Clustering of psychosocial risk factors enhances the risk of depressive symptoms 12-months post percutaneous coronary intervention.Eur J Cardiovasc Prev Rehabil. 2008 Apr; 15(2):203-9.EJ
Psychosocial risk factors cluster together, but generally a single factor approach has been adopted when studying their influence on health outcomes in cardiac patients. We examined the impact of clustering (i.e. type D personality and anxiety) on depressive symptoms 12 months post percutaneous coronary intervention (PCI).
Consecutive patients (n=416), treated with PCI with drug-eluting stents, completed the type D Scale and the Hospital Anxiety and Depression Scale anxiety subscale at baseline, and the depression subscale at 12 months.
Of all patients, 27% experienced depressive symptoms at 12 months. Depressive symptoms could not be attributed to cardiac events occurring during follow-up (P=0.76). The prevalence of depressive symptoms at 12 months was highest in patients with clustering (64%), followed by the single risk factors type D (45%) and anxiety (38%), with the lowest prevalence in the no risk factor group (neither anxiety nor type D) (13%; P<0.001). The single risk factors type D personality [odds ratio (OR): 5.82; 95% confidence interval (CI): 2.93-11.56] and anxiety (OR: 4.36; 95% CI: 2.23-8.55) and their co-occurrence (OR: 12.38; 95% CI: 6.11-25.09) remained independent significant predictors of depressive symptoms at 12 months compared with the no risk factor group, adjusting for baseline characteristics.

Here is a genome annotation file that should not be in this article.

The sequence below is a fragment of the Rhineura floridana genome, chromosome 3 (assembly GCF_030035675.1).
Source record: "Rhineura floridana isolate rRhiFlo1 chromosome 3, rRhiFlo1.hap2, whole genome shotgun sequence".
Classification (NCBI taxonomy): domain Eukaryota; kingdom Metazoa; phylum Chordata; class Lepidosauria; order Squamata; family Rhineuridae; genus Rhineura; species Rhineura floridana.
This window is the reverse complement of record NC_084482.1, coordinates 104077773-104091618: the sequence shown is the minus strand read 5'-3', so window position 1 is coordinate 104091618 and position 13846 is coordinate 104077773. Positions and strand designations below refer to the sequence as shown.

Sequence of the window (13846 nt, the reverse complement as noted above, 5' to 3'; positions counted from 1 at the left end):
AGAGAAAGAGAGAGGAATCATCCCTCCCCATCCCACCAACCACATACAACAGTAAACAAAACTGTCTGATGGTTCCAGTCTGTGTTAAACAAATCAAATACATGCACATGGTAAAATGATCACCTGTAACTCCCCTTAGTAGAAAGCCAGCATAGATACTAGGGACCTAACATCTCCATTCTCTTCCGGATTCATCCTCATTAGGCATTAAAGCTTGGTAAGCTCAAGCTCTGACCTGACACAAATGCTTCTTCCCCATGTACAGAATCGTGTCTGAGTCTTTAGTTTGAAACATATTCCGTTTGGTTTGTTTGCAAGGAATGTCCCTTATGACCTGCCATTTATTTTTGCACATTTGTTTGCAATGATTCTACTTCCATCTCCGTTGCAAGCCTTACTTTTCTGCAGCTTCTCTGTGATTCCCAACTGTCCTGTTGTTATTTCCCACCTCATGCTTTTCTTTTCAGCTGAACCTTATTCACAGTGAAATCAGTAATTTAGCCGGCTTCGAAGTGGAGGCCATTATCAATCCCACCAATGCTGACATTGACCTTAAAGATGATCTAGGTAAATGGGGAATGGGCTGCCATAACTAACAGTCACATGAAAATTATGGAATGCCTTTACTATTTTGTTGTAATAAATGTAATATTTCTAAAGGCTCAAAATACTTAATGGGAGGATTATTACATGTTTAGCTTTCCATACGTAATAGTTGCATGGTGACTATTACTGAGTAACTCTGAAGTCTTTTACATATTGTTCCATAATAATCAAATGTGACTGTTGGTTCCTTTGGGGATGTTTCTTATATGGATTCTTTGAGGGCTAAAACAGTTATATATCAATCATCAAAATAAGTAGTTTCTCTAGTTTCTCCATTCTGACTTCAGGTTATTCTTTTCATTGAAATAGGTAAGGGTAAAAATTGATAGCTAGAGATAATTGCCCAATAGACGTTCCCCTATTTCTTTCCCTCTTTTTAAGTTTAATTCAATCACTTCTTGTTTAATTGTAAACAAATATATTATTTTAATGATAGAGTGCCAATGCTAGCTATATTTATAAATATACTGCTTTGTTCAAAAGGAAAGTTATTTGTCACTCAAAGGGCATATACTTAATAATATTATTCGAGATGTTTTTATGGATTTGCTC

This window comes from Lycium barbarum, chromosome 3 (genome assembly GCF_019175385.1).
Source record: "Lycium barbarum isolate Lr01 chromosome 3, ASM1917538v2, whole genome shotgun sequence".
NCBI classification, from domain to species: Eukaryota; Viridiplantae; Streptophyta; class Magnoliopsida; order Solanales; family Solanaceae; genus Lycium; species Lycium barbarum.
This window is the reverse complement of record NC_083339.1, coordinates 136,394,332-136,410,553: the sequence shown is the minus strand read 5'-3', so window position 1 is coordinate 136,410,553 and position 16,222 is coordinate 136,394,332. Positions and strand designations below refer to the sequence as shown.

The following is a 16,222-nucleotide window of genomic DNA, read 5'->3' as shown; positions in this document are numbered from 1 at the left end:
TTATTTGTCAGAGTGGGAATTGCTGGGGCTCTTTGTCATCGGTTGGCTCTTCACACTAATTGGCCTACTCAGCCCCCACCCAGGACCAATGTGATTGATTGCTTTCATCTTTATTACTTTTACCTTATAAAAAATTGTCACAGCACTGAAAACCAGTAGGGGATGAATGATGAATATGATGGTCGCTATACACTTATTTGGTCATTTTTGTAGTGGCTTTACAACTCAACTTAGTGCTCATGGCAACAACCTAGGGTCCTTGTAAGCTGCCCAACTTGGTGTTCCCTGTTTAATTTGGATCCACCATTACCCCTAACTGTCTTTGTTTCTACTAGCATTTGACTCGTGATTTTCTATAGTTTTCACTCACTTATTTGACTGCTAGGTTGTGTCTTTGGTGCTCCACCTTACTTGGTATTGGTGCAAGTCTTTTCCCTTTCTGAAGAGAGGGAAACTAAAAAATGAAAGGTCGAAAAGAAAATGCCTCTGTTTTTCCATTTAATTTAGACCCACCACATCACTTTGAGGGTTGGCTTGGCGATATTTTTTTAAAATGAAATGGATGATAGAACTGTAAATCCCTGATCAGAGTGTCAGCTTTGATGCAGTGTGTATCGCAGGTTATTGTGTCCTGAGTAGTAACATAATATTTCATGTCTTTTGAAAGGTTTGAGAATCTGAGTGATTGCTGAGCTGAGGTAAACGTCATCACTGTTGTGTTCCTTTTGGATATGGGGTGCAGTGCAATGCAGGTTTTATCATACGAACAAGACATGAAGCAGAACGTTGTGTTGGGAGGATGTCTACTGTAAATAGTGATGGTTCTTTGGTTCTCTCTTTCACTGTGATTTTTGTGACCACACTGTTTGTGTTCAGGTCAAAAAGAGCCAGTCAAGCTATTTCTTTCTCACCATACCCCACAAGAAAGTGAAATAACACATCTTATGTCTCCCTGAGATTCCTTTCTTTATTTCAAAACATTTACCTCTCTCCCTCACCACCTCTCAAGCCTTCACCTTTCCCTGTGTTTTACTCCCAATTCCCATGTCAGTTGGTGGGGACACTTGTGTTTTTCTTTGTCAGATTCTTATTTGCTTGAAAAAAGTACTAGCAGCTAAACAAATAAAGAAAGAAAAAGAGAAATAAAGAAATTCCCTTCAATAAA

Patients with the co-occurrence of type D personality and anxiety, two risk factors independently associated with adverse prognosis, had a considerably higher risk of depressive symptoms 12 months post PCI compared with patients with no or one risk factor. Further research is warranted to examine whether clustering of psychosocial risk factors also has deleterious effects on prognosis.